At a time when most everyone has an opinion about the state of the U.S. economy and the quality of decision-making in Washington, D.C., the voice of esteemed economics professor and former TIME magazine journalist Mason Gaffney is an important one. Currently teaching at the University of California, Gaffney has been publishing vital
contributions to economics since his PhD dissertation in 1956. . . . → Read More: Interview on After the Crash, 2009
The writer acknowledges the role and value of abstract reasoning in economics. He has done his share of it, and is not reacting against rationalism or marginalism. Abstract, however, should not mean abstruse or obscure; theoretical should not mean irrelevant or impractical; ideal should not mean intolerant or imperialistic. Theorists are increasingly scorning those rules and . . . → Read More: Logos Abused: The Decadence and Tyranny of Abstract Reasoning in Economics
History has imposed a curious double standard on deliberations of tax alternatives. Most taxes are adopted because they raise revenue. Land taxes are rejected because they are no panacea. If they simply raise revenue without doing much damage they are a great improvement over what we have now. If they offer additional benefits, so much the better, but let us not . . . → Read More: Property Taxation and the Frequency of Urban Renewal
How did San Francisco do what a top economist says New
Our latest Nobelist in economics, Thomas Schelling, offered the following advice in the wake of Hurricane Katrina: “There is no market solution to New Orleans. It is essentially a problem of coordinating expectations… .” By that he meant simply that each . . . → Read More: Repopulating New Orleans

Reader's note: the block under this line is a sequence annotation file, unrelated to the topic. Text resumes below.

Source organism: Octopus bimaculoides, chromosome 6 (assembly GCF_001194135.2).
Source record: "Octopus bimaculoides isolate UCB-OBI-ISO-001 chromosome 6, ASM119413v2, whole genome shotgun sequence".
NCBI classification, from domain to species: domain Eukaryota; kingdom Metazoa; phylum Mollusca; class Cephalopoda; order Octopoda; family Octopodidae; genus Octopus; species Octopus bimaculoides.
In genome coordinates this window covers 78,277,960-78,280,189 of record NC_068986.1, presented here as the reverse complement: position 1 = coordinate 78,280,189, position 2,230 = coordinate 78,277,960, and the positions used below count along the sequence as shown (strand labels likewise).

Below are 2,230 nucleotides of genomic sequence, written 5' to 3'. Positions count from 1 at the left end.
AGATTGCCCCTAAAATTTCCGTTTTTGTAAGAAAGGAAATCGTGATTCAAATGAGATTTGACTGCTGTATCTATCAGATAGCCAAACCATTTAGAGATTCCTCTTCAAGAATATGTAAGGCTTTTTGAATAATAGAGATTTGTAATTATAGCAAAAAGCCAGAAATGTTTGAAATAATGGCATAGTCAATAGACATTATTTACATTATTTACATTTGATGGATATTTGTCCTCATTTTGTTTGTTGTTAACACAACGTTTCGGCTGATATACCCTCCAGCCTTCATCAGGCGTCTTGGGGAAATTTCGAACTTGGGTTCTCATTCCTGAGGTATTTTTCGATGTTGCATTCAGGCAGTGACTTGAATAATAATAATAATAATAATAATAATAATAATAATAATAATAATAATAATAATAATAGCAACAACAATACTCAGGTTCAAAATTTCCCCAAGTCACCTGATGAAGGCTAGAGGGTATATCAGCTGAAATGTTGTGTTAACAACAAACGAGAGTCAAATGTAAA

Paper delivered at Annual Meetings, Association for Evolutionary Economics (AFEE), Chicago, January 8, 2012
The Pecora Hearings, 1933. Another 10 days that shook the world.
Hearings sponsored by a dying Republican Congress. Role of Hoover, seeking scapegoat. Role of Senator Norbeck of S.D., an echo of earlier progressive Republicans of the Bull Moose Party.
Pecora was a surprise, . . . → Read More: Reverberations between Immoderate Land-Price Cycles and Banking Cycles
Coasians and other defenders of “property rights” have captured mainstream economics to the detriment of public interest in our shared environment.. A personal story:
Sleeping with . . . → Read More: Sleeping with the Enemy: Economists who Side with Polluters
“Stimulus” is the buzzword du jour of domestic policy, but its old metaphors ring with sad satiety: kick-start the motor, jump the battery, prime the pump, shot-in-the-arm, wake-up call, jolt, multiplier, ripple effect, … . Fact is, “we’ve been there and done that” several times for generations back. We have been doing it again for seven years now – that . . . → Read More: Stimulus: the False and the True
There is a strong movement afoot to tax just consumption rather than all income. The “good reason” for this is to promote saving and investment, and thus enhance domestic capital formation, said to be the main force for economic growth, poorly defined but assumed to be a good thing. A battery of well-financed pols, . . . → Read More: Tax Reforms to “Promote” Saving would Backfire
This paper deals with an anomaly one meets when seeking to teach and apply the ideas promoted by Henry George. How does one forward the interests of labor by untaxing capital? George left some unanswered questions, and later writers and activists have not met them.
Mason Gaffney, 2004, in Lindy Davies (ed.), The . . . → Read More: The Danger of Favoring Capital over Labor
Vampire #1 is public debt.
Vampire #2 is land value.
Vampire #3 is housing and land values conjoined.
Vampire #4 is the corporation.
Land and Liberty, Summer 2009
. . . → Read More: The Four Vampires of Capital